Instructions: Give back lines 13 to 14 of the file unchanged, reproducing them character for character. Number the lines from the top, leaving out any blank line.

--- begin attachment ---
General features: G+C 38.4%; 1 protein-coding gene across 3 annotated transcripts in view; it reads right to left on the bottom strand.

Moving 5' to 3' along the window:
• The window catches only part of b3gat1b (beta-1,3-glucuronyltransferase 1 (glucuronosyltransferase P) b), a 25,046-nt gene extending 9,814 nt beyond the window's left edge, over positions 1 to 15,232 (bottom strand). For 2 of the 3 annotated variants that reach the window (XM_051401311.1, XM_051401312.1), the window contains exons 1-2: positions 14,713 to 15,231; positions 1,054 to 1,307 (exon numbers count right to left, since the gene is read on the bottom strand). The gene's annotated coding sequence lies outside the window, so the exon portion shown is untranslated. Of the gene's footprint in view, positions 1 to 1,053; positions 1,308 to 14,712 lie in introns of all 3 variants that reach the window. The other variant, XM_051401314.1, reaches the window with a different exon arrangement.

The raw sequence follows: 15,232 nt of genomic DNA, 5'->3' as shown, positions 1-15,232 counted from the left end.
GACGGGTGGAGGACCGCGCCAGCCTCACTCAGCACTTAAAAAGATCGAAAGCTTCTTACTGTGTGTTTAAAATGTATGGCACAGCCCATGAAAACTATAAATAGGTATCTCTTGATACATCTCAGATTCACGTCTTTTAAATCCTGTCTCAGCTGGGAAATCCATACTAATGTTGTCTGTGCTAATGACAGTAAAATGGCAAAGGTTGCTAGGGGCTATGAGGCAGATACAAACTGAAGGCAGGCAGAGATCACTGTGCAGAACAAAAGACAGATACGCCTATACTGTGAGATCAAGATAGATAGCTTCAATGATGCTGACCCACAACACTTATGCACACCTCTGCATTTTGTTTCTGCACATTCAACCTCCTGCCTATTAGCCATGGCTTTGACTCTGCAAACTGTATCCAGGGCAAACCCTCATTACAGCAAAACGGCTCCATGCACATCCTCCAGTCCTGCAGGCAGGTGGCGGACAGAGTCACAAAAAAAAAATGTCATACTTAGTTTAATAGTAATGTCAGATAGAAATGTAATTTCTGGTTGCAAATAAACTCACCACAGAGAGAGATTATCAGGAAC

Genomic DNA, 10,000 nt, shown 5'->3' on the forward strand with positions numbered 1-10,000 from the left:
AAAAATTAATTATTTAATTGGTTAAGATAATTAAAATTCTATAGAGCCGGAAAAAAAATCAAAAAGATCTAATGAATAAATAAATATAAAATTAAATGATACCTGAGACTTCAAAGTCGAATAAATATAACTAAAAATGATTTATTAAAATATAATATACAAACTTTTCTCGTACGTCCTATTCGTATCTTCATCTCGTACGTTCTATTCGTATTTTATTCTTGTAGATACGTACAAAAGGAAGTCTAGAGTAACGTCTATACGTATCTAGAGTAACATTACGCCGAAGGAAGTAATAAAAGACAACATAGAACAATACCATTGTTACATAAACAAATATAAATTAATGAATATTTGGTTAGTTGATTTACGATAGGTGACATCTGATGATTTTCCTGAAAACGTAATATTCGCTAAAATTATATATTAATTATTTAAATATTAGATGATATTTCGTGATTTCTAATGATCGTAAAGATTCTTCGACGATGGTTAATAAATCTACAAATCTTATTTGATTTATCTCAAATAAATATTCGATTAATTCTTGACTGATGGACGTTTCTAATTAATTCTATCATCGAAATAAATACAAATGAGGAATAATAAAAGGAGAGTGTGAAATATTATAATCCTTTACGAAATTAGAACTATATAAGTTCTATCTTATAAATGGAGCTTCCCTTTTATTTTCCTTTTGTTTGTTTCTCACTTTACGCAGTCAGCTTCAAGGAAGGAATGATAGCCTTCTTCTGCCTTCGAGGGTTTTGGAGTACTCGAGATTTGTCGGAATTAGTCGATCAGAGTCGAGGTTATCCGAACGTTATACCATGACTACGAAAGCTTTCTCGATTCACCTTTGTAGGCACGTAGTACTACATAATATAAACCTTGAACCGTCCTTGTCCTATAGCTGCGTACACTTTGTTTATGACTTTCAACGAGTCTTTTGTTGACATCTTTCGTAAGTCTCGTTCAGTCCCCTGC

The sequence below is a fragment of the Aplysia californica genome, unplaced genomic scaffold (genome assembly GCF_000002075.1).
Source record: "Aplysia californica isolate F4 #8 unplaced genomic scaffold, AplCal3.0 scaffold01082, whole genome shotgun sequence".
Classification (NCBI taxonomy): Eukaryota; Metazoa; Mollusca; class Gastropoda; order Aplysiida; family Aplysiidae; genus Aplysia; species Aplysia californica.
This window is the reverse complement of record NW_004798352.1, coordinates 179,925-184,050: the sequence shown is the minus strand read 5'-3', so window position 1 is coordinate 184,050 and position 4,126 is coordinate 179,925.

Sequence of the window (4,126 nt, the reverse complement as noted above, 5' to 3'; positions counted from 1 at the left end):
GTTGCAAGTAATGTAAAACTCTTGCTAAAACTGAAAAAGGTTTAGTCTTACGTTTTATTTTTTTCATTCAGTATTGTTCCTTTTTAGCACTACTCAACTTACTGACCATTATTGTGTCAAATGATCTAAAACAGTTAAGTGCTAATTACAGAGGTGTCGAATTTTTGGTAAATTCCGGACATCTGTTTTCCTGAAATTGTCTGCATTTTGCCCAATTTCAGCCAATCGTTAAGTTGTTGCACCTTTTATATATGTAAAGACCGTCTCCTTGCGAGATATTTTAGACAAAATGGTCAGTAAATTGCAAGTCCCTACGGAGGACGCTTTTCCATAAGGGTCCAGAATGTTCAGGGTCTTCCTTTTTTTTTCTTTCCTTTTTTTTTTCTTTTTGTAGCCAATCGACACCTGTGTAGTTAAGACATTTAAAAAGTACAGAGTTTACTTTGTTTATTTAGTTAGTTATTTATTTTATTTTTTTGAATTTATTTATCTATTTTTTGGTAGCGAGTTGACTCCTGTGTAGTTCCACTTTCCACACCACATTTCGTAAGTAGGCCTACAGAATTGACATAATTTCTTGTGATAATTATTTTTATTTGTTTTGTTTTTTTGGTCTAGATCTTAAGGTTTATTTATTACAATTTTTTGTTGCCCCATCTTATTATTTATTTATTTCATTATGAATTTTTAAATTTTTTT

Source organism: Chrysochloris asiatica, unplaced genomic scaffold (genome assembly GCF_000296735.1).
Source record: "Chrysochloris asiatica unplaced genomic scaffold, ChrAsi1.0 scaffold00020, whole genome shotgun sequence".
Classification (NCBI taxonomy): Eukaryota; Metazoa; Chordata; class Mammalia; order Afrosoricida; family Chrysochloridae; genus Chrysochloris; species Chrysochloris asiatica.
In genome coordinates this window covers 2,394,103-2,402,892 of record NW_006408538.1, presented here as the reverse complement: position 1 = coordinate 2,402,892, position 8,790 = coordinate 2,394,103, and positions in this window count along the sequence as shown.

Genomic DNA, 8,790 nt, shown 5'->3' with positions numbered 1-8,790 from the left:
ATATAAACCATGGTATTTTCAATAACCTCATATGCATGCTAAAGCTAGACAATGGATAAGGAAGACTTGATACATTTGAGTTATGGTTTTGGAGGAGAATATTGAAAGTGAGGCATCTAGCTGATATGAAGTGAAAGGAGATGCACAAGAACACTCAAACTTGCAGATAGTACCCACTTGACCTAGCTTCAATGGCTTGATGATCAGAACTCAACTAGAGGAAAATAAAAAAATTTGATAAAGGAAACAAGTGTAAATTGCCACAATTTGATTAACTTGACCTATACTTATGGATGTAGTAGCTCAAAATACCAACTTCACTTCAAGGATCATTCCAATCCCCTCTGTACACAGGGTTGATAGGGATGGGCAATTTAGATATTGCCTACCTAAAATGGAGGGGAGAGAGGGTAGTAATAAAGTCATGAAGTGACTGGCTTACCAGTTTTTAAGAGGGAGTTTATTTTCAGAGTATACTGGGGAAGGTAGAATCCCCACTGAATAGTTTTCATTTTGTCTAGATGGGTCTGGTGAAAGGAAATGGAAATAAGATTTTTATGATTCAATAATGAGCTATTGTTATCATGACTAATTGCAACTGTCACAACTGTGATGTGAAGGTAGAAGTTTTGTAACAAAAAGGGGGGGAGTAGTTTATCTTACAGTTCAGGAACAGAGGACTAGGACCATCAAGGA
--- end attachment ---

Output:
GTTGCAAGTAATGTAAAACTCTTGCTAAAACTGAAAAAGGTTTAGTCTTACGTTTTATTTTTTTCATTCAGTATTGTTCCTTTTTAGCACTACTCAACTTACTGACCATTATTGTGTCAAATGATCTAAAACAGTTAAGTGCTAATTACAGAGGTGTCGAATTTTTGGTAAATTCCGGACATCTGTTTTCCTGAAATTGTCTGCATTTTGCCCAATTTCAGCCAATCGTTAAGTTGTTGCACCTTTTATATATGTAAAGACCGTCTCCTTGCGAGATATTTTAGACAAAATGGTCAGTAAATTGCAAGTCCCTACGGAGGACGCTTTTCCATAAGGGTCCAGAATGTTCAGGGTCTTCCTTTTTTTTTCTTTCCTTTTTTTTTTCTTTTTGTAGCCAATCGACACCTGTGTAGTTAAGACATTTAAAAAGTACAGAGTTTACTTTGTTTATTTAGTTAGTTATTTATTTTATTTTTTTGAATTTATTTATCTATTTTTTGGTAGCGAGTTGACTCCTGTGTAGTTCCACTTTCCACACCACATTTCGTAAGTAGGCCTACAGAATTGACATAATTTCTTGTGATAATTATTTTTATTTGTTTTGTTTTTTTGGTCTAGATCTTAAGGTTTATTTATTACAATTTTTTGTTGCCCCATCTTATTATTTATTTATTTCATTATGAATTTTTAAATTTTTTT

Source organism: Chrysochloris asiatica, unplaced genomic scaffold (genome assembly GCF_000296735.1).